Hard­ware store res­pi­ra­tors may or may not work, depend­ing on the type of pro­tec­tion the spe­cif­ic res­pi­ra­tor offers and on the seal the res­pi­ra­tor makes with the operator’s face under a vari­ety of con­di­tions. Only an expert at fit-test­ing can ver­i­fy cor­rect res­pi­ra­tor fit, but I rec­og­nize that many will still opt for the hard­ware store approach. Half-face hard­ware store elas­tomer­ic res­pi­ra­tors should indi­cate HEPA (high effi­cien­cy par­tic­u­late air) or P‑100 fil­tra­tion and they should also indi­cate NIOSH approval. If pos­si­ble try the fit first by don­ning the mask with fil­ters in place, breath­ing nor­mal­ly for a few sec­onds, then plac­ing your palms tight­ly over the fil­ter car­tridges to block inflow­ing air. If you can still breathe the res­pi­ra­tor is not mak­ing a good seal. Try adjust­ing the straps before reject­ing the unit and also try a dif­fer­ent size of the same mod­el if avail­able, but if you don’t obtain a good seal the res­pi­ra­tor won’t pro­tect you. Also try each unit while look­ing in var­i­ous direc­tions, talk­ing, bend­ing over, and chang­ing to oth­er body posi­tions like you would real­is­ti­cal­ly expect to do when work­ing with inlay. If you opt for the less­er “mask” instead of a res­pi­ra­tor, pur­chase (usu­al­ly dis­pos­able) N95 masks that bear the NIOSH stamp. Do not use “dust masks” which offer no pro­tec­tion at all from the ultra­fine par­ti­cles. When you don the mask be sure to squeeze the met­al band around the bridge of your nose so that it makes a snug fit. Use the mask even if you cut only a lit­tle inlay. If you have facial hair beyond a mous­tache and no desire to shave you real­ly should con­sult an indus­tri­al hygien­ist because it can be dif­fi­cult to achieve a good res­pi­ra­tor fit for the hir­sute among us and an indus­tri­al hygien­ist can offer the best coun­sel on this prob­lem.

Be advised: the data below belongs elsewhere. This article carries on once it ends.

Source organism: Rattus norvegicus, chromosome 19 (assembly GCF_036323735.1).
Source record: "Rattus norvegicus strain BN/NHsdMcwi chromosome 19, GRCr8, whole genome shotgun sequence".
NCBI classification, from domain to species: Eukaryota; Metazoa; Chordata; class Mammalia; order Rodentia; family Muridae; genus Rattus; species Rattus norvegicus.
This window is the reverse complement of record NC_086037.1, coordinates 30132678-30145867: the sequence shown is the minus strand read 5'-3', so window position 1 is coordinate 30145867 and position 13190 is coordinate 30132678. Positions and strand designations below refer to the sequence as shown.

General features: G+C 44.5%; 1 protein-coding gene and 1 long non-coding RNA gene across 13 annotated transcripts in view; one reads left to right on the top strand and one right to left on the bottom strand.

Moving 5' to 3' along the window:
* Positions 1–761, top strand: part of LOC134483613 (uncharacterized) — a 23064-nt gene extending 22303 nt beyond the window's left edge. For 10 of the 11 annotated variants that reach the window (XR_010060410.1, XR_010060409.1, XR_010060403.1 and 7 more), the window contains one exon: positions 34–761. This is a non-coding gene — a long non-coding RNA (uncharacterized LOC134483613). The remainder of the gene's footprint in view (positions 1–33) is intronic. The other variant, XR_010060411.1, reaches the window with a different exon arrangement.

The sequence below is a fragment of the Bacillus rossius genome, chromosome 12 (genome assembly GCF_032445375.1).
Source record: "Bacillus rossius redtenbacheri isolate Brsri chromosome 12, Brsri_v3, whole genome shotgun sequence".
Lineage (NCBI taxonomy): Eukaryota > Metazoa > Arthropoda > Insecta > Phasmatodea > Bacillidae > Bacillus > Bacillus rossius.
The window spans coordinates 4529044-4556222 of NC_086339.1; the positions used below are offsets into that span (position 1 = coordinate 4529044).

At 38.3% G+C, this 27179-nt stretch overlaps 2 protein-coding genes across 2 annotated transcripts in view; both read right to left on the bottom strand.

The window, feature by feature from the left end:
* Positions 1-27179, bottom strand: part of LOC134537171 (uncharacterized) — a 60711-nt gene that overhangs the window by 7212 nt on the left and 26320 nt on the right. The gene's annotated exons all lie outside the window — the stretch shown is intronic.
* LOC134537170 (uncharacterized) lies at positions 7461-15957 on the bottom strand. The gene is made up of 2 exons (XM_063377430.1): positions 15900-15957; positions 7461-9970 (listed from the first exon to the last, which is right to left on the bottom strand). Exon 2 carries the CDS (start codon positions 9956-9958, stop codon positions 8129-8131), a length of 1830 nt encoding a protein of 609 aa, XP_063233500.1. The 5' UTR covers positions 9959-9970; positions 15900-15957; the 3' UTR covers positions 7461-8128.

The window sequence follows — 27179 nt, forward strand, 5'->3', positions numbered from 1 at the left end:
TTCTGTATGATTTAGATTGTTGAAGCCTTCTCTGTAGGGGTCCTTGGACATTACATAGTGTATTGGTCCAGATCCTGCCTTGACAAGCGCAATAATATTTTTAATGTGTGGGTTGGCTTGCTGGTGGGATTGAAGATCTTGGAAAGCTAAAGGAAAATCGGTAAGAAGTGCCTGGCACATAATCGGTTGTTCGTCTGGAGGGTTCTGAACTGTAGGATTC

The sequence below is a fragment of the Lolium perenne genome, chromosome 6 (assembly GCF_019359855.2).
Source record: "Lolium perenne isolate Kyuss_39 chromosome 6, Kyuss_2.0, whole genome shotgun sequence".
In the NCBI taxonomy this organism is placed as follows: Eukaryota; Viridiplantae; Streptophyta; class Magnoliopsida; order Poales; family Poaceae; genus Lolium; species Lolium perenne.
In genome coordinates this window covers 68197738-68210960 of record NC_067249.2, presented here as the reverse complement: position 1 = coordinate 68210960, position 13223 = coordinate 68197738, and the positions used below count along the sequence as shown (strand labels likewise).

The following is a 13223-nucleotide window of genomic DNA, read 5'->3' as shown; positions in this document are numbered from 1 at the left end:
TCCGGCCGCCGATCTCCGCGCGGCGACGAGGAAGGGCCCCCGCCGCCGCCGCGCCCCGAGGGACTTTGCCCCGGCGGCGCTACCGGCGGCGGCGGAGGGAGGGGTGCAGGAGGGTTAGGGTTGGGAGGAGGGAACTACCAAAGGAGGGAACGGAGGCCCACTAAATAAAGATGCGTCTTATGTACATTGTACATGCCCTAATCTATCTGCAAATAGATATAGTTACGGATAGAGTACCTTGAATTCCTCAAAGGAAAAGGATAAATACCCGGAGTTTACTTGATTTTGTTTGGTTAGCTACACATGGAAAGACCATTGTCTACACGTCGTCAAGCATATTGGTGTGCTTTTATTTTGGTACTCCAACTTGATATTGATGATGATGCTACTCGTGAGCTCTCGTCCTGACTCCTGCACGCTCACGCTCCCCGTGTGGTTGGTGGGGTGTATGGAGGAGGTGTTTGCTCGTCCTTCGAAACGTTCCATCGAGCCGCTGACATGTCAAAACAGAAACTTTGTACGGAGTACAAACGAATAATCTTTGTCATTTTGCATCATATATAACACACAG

Using com­pressed air to blow the pearl dust away from the inlay dur­ing the cut­ting is poten­tial­ly a bad idea because even a slow and gen­tle air stream can aerosolize the dust right under your nose, and could trans­form a minor dust expo­sure (dust par­ti­cles released by the saw­ing) to a sig­nif­i­cant expo­sure (invis­i­ble clouds of dust). I have the same con­cerns about vac­u­um sys­tems, unless they are HEPA fil­tered at the exhaust (with an effi­cient pre­filter to avoid clog­ging the HEPA fil­ter). If the pearl dust from saw­ing actu­al­ly does obscure the work (it rarely has for me) I rec­om­mend that you use a small artist’s paint­brush to sweep away (gen­tly) the accu­mu­lat­ing dust.

Getting older:

Six­teen years ago I wouldn’t have dreamed of using an opti­cal mag­ni­fi­er to help me see the pearl I was cutting—magnifiers typ­i­cal­ly have crit­i­cal focus that means that being just a bit too near or far from the work results in a blur­ry pic­ture. Nowa­days at my slight­ly advanced age the choice seems to be between doing slop­py work or using a mag­ni­fi­er so I now use a stan­dard binoc­u­lar mag­ni­fi­er and have adapt­ed to the crit­i­cal focus with­out too much dif­fi­cul­ty. These devices range a bit in qual­i­ty and price—try read­ing fine print with sev­er­al dif­fer­ent units at var­i­ous dis­tances and see which gives you the least crit­i­cal focus com­bined with the sharpest image.

Con­tin­ue to Part II, Cut­ting Pearl…